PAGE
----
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DT plans German sovereign cloud – with Google

New joint offering from T-Systems and Google Cloud to start in mid-2022.

Anne Morris

September 10, 2021

4 Min Read
DT plans German sovereign cloud – with Google

Data sovereignty is a popular theme in Europe as governments and enterprises seek ways to reduce their reliance on the large Chinese and US cloud providers that dominate the market.

Such concerns prompted the 2020 launch of the Gaia-X initiative that aims to establish a federated data infrastructure built on European data privacy principles. The Gaia-X European Association for Data and Cloud AISBL, which is the body that runs the initiative, launched in January 2021.

Deutsche Telekom (DT) and its IT services unit T-Systems have been strong supporters of the initiative from the outset. In June 2021, T Systems' chief technology officer Maximilian Ahrens was also elected chairman of the Gaia-X board of directors.

Nevertheless, Gaia-X is aimed at providing secure public clouds at European level. Its creation has not stopped telcos such as DT from creating sovereign clouds at national level.

Local clouds, for local people

Like its French peer Orange, which recently established an independent cloud platform called Bleu that is designed to meet "enhanced data sovereignty" requirements in France, T-Systems has just announced plans to build its own "Sovereign Cloud" for Germany.

In both cases, it seems somewhat ironic that the operators are apparently forced to rely on US public cloud providers: Google Cloud for DT, and Microsoft Azure for Orange.

Also worth noting here is that DT does operate its own public cloud provider in the form of Open Telekom Cloud. Furthermore, T-Systems has previously acted as "data trustee" for Microsoft's German cloud services, although the collaboration came to an end in 2018.

A DT spokesperson said there is one important difference between the old Microsoft offering (at the time called Microsoft Cloud Deutschland/MCD) and the Sovereign Cloud from T-Systems and Google Cloud.

"The MCD offering was an offer disconnected from Microsoft's global cloud platform. It provided less functionality and slower innovation at a price premium for the added security, a proposition that ultimately didn't resonate [with] the market. The [DT] Sovereign Cloud will be part of Google Cloud's DC DACH region.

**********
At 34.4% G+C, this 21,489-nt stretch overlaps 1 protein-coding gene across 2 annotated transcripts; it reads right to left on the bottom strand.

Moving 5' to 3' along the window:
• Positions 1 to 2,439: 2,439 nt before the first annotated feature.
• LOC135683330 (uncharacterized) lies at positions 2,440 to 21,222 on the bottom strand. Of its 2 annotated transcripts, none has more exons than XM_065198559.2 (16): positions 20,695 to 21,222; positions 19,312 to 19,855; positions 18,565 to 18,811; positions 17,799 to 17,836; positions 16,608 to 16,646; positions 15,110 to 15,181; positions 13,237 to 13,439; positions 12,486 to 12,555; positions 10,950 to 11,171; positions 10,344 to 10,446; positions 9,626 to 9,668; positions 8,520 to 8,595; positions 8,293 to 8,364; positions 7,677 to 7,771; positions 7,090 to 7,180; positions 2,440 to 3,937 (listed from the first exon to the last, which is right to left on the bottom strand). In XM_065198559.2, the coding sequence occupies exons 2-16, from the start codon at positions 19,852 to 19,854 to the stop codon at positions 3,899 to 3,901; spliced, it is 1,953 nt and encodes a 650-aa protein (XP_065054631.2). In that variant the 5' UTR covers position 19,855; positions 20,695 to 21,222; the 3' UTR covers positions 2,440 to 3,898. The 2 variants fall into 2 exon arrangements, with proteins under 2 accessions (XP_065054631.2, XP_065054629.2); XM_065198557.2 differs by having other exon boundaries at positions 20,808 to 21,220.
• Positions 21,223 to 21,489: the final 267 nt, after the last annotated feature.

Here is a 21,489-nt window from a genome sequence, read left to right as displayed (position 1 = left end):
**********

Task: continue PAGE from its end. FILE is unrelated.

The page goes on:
"The sovereign cloud is a fully connected version of the GCP platform and as such benefiting from all upgrades and updates and innovations without delay. Our concept of sovereignty is not built on physical separation and disconnecting, which is more a heritage of the on-prem world, but by adding protection through a whole set of controls, exercised by T-Systems," the spokesperson said.

Meanwhile, Orange has said that Bleu will also ultimately join the Gaia-X initiative. T-Systems noted that clients of its service will benefit from "help complying with existing European sovereign cloud policies," including the General Data Protection Regulation (GDPR), and DT has indicated that the Sovereign Cloud could form part of Gaia-X.

The DT spokesperson pointed out that Gaia-X is not designed as just another cloud platform. "Rather, it is a pan-European, open network of cloud providers and users. The vision of Gaia-X is primarily to enable data-driven innovations for European users: cross-company, sector-specific data spaces based on cloud infrastructures that comply with European values and rules.

"Both T-Systems and Google Cloud are supporting the development of Gaia-X. The Sovereign Cloud can be an important element of the Gaia-X network," the spokesperson said.

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As things stand, T-Systems has said it plans to build and supply sovereign cloud services for German enterprises, the public sector and healthcare organizations in collaboration with Google Cloud.

The new joint offering will be available as of mid-2022 and aims to manage a set of sovereignty controls and measures, including encryption and identity management. In addition, T-Systems said it will exercise a control function over relevant parts of the German Google Cloud infrastructure.

Adel Al-Saleh, CEO of T-Systems, indicated that the service could be extended to Austria and Switzerland "as a next step."

"We are happy that we'll be able to offer customers a cloud solution that is secure and sovereign, but also gives access to the innovation and scalability of Google Cloud in Germany," Al-Saleh said.

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— Anne Morris, contributing editor, special to Light Reading

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About the Author(s)

Anne Morris

Contributing Editor, Light Reading

Anne Morris is a freelance journalist, editor and translator. She has been working in the telecommunications sector since 1996, when she joined the London-based team of Communications Week International as copy editor. Over the years she held the editor position at Total Telecom Online and Total Tele-com Magazine, eventually leaving to go freelance in 2010. Now living in France, she writes for a number of titles and also provides research work for analyst companies.

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